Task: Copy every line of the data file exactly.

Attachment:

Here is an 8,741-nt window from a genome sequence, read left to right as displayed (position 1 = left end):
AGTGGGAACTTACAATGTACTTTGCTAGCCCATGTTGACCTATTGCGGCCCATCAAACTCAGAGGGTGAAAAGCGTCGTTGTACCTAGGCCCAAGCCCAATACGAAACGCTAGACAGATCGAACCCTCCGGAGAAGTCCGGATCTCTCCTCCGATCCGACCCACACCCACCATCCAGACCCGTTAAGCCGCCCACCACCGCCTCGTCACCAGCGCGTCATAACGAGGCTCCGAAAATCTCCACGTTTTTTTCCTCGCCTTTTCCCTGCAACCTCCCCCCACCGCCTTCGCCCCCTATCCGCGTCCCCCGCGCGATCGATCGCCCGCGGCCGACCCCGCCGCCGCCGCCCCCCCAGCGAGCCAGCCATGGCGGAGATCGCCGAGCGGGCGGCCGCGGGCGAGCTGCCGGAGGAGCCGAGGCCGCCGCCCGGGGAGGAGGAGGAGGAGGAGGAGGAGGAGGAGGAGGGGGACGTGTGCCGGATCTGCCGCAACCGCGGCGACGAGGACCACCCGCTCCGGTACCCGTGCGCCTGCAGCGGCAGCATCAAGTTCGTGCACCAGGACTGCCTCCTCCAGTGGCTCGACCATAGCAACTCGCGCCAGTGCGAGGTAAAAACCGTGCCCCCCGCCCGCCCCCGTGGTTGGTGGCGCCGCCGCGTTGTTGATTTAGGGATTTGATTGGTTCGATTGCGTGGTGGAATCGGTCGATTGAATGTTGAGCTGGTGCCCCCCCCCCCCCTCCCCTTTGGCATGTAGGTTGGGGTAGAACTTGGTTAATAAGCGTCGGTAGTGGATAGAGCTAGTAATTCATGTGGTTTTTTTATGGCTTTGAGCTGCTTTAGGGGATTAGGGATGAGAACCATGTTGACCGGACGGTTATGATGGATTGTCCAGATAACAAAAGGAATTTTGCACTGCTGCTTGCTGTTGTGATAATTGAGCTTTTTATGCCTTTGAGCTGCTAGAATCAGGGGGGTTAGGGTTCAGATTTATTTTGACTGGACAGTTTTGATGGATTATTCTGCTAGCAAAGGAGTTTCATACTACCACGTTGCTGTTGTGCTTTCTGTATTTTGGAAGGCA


Here is an 8,741-nt window from a genome sequence, read left to right as displayed (position 1 = left end):
AGTGGGAACTTACAATGTACTTTGCTAGCCCATGTTGACCTATTGCGGCCCATCAAACTCAGAGGGTGAAAAGCGTCGTTGTACCTAGGCCCAAGCCCAATACGAAACGCTAGACAGATCGAACCCTCCGGAGAAGTCCGGATCTCTCCTCCGATCCGACCCACACCCACCATCCAGACCCGTTAAGCCGCCCACCACCGCCTCGTCACCAGCGCGTCATAACGAGGCTCCGAAAATCTCCACGTTTTTTTCCTCGCCTTTTCCCTGCAACCTCCCCCCACCGCCTTCGCCCCCTATCCGCGTCCCCCGCGCGATCGATCGCCCGCGGCCGACCCCGCCGCCGCCGCCCCCCCAGCGAGCCAGCCATGGCGGAGATCGCCGAGCGGGCGGCCGCGGGCGAGCTGCCGGAGGAGCCGAGGCCGCCGCCCGGGGAGGAGGAGGAGGAGGAGGAGGAGGAGGAGGAGGGGGACGTGTGCCGGATCTGCCGCAACCGCGGCGACGAGGACCACCCGCTCCGGTACCCGTGCGCCTGCAGCGGCAGCATCAAGTTCGTGCACCAGGACTGCCTCCTCCAGTGGCTCGACCATAGCAACTCGCGCCAGTGCGAGGTAAAAACCGTGCCCCCCGCCCGCCCCCGTGGTTGGTGGCGCCGCCGCGTTGTTGATTTAGGGATTTGATTGGTTCGATTGCGTGGTGGAATCGGTCGATTGAATGTTGAGCTGGTGCCCCCCCCCCCCCTCCCCTTTGGCATGTAGGTTGGGGTAGAACTTGGTTAATAAGCGTCGGTAGTGGATAGAGCTAGTAATTCATGTGGTTTTTTTATGGCTTTGAGCTGCTTTAGGGGATTAGGGATGAGAACCATGTTGACCGGACGGTTATGATGGATTGTCCAGATAACAAAAGGAATTTTGCACTGCTGCTTGCTGTTGTGATAATTGAGCTTTTTATGCCTTTGAGCTGCTAGAATCAGGGGGGTTAGGGTTCAGATTTATTTTGACTGGACAGTTTTGATGGATTATTCTGCTAGCAAAGGAGTTTCATACTACCACGTTGCTGTTGTGCTTTCTGTATTTTGGAAGGCA